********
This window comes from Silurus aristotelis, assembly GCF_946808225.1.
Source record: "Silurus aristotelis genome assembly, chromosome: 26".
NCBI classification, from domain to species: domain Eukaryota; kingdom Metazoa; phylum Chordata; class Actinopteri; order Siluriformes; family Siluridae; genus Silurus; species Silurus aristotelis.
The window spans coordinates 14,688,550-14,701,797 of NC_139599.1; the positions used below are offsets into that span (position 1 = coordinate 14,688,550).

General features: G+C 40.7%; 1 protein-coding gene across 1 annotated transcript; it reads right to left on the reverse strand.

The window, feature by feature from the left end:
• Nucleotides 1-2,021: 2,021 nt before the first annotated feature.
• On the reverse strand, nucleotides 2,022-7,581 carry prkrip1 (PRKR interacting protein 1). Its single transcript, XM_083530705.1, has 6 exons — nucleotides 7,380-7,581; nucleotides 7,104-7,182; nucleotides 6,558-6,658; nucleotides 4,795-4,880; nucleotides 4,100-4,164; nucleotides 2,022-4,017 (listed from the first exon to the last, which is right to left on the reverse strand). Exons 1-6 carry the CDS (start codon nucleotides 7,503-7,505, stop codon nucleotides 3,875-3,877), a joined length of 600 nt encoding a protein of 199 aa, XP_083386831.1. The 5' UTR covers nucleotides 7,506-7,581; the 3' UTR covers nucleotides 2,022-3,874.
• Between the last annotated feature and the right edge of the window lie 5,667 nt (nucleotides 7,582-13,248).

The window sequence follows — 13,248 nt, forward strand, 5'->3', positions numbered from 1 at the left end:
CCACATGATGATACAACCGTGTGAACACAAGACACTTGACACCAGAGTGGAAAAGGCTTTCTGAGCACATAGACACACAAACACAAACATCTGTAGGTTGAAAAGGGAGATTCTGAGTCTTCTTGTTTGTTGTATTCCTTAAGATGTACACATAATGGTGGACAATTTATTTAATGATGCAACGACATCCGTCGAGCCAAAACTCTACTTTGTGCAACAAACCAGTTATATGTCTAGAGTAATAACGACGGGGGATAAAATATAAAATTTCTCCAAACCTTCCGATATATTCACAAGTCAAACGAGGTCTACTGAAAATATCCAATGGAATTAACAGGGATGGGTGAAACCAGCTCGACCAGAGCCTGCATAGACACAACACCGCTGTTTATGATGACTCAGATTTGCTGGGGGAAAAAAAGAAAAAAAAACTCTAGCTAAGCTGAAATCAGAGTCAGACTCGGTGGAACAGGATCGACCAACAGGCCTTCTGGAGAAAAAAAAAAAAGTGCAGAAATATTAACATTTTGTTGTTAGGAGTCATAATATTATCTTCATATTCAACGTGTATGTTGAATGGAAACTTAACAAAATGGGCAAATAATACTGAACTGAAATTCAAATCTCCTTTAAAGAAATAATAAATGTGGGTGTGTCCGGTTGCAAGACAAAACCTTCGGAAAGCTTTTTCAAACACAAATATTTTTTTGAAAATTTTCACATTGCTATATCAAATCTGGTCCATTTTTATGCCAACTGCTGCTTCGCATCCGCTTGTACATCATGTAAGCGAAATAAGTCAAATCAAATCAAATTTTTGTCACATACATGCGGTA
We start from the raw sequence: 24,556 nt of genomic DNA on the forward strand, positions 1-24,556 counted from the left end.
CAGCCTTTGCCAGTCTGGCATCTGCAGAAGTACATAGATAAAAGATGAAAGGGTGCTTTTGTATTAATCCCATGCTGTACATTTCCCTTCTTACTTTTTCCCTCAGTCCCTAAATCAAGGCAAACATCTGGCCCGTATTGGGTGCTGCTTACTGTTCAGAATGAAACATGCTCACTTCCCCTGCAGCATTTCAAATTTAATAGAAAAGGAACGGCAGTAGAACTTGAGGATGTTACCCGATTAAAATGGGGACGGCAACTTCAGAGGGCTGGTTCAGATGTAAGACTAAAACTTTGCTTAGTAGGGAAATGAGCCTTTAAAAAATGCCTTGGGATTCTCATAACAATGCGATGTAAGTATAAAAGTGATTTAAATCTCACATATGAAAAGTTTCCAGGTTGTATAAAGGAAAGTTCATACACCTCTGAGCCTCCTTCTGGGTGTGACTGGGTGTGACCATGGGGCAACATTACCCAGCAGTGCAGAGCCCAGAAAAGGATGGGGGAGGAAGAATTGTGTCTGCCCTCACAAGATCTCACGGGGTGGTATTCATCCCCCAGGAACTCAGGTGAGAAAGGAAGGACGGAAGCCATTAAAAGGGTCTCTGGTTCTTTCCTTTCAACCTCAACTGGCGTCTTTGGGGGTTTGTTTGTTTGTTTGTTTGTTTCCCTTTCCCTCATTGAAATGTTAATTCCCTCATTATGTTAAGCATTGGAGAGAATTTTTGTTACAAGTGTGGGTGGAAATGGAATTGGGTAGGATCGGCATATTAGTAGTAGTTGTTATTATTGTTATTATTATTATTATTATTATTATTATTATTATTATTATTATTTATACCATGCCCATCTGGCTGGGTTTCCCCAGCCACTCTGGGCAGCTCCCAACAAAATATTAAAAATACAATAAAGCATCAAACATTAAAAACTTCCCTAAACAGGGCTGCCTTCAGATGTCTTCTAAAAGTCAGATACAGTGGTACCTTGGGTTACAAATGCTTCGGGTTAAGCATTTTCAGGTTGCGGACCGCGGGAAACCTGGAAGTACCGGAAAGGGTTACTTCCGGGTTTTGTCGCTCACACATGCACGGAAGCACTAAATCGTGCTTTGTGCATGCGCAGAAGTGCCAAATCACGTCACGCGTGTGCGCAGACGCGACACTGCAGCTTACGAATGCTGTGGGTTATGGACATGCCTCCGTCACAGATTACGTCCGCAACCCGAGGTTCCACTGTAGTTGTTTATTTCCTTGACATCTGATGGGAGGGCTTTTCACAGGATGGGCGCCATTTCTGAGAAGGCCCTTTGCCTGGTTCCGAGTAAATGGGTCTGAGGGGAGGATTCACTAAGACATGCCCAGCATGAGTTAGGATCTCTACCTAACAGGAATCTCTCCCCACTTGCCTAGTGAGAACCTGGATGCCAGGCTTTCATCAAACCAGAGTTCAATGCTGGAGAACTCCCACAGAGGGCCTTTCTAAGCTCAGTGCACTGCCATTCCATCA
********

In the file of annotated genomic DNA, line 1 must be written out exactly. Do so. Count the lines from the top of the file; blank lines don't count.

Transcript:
This window comes from Silurus aristotelis, assembly GCF_946808225.1.